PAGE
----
Valerie Kokor: A Remarkable Journey to a Public Health Calling

“It’s a calling,” says Valerie Kokor about her long career in public health, “but you don’t always know your calling right away.” Valerie’s story is one of twists and turns, successes and failures, and an ongoing commitment to the field of public health—even in retirement today.

Valerie’s path to working for the Centers for Disease Control and Prevention (CDC) was not the most traditional. She initially got her bachelor’s degree in Spanish (with a minor in German), and went on to get an MBA in marketing. Her first jobs during college were in a steel mill and in various restaurant positions. She came across a job ad in her local Cleveland newspaper for something called “VD investigators,” and her interest was piqued. She applied with a general hope of doing something interesting, and before she knew it she had accepted a position as a CDC Public Health Advisor. Valerie packed her 1979 Chevy with her TV and clothes and headed for Houston…with no idea what to expect.

This inspired jump into something new ultimately led to over 35 years of working at CDC in various Public Health Advisor roles. These positions required Valerie to work as a generalist, communicating complex scientific information to the general public. Though she had never dreamed of working in public health as a child, and had started in a very different direction, she noted how few career opportunities and paths most 18-year-olds are even aware of, and how the field kept her engaged. “Everything was interesting to me because I didn’t initially have a background in public health,” she said.

It truly did seem like her career touched on everything: Valerie worked in areas from outbreak control, to Hurricane Katrina deployments, to polio eradication, domestically and globally. And all the while, she kept thinking two things: “I am so lucky to be able to do this,” and “I hope I am able to make a difference in public health.”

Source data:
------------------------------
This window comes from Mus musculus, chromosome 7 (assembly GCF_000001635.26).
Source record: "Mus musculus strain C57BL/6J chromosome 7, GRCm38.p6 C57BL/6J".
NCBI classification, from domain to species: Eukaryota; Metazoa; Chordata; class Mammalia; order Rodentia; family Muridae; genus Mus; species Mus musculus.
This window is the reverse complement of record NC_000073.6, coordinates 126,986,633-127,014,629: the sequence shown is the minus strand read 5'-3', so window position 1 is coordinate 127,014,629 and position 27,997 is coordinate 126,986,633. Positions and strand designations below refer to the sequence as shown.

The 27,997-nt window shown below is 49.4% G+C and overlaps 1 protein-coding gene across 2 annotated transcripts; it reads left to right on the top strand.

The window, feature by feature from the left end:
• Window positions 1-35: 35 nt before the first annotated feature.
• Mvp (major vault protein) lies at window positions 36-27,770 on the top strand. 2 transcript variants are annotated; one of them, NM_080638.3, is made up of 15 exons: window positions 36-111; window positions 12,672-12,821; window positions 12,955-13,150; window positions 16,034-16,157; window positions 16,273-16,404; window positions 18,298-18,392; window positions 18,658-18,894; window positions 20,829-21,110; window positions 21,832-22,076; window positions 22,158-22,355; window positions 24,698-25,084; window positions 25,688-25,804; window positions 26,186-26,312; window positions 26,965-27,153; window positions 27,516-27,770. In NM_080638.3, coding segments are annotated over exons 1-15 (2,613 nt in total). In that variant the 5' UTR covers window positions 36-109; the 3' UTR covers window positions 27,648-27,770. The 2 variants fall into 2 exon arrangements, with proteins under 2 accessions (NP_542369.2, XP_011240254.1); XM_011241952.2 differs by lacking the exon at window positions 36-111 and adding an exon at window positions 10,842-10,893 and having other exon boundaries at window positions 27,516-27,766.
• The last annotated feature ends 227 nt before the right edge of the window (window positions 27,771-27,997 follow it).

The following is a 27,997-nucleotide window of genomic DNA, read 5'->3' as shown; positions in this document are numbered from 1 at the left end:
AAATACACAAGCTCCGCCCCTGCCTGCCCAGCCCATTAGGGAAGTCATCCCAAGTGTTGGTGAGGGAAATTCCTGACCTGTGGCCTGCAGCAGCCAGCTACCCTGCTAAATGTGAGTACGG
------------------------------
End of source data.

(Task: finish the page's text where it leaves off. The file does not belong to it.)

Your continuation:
This drive to make a difference would guide her through her entire career…and beyond.

A polio vaccinaion poster at the Manjo District Health Center in Cameroon's Littoral Region.

Flooded street in downtown New Orleans after Hurricane Katrina.

Though retired, Valerie hasn’t slowed down in her commitments. Whether she’s volunteering at her health department’s drive-through vaccination events in freezing temperatures, working with local non-profit organizations to apply for grants, speaking to community groups about the importance of public health and the role of the CDC, or choosing to become a member of the Healthy Futures Society by leaving a legacy to the CDC Foundation, Valerie continually reinvents her interests and finds ways to help however she can.

Her motto is: “Don’t stay still for very long; that’s how you get old.” Along with her volunteer work and philanthropic efforts, she’s an avid adventurer and traveler, having recently returned from Antarctica. And even there, at the far reaches of the Earth, her public health lens stayed on: she made note of the required heavy precautions needed to avoid transmitting bird flu to the penguins and other birds, and introducing invasive species to Antarctica.

Valerie Kokor spent 35 years working at CDC in various Public Health Advisor roles.

Gentoo Penguins on Petermann Island on the Antarctic Peninsula

By continually looking at the world through this lens, Valerie has remained dedicated to supporting public health however she can, believing that every individual has an essential role to play in ensuring that the public health system remains strong and effective. And as a donor to the CDC Foundation herself, she believes that prospective donors should know that every donation (no matter how small) can make a difference in creating a healthier future for all of us.

Valerie’s long CDC career helped inform this decision to support the CDC Foundation, having witnessed the impact of government funding limitations firsthand. She believes strongly in the Foundation’s work to advance public health initiatives, amplify CDC’s work and make a meaningful impact in communities across the country and globally. Overall, she says, the CDC Foundation is a valuable and important partner to CDC’s work in the United States and across the world.

The legacy gift she has chosen to leave to the CDC Foundation is a reflection of both her life’s work and her driving principles: she sees it as a way of ensuring that her contributions to public health will continue. It is a lasting mark of the grounded and deeply committed life she has led. And ultimately, though in the past she could never have anticipated the impact she would make in her career and beyond, she now knows it is an impact that will go on far into the future.


For more information about leaving your legacy gift to the CDC Foundation, please contact Helene Erenberg at, or by phone at 404.443.1139.

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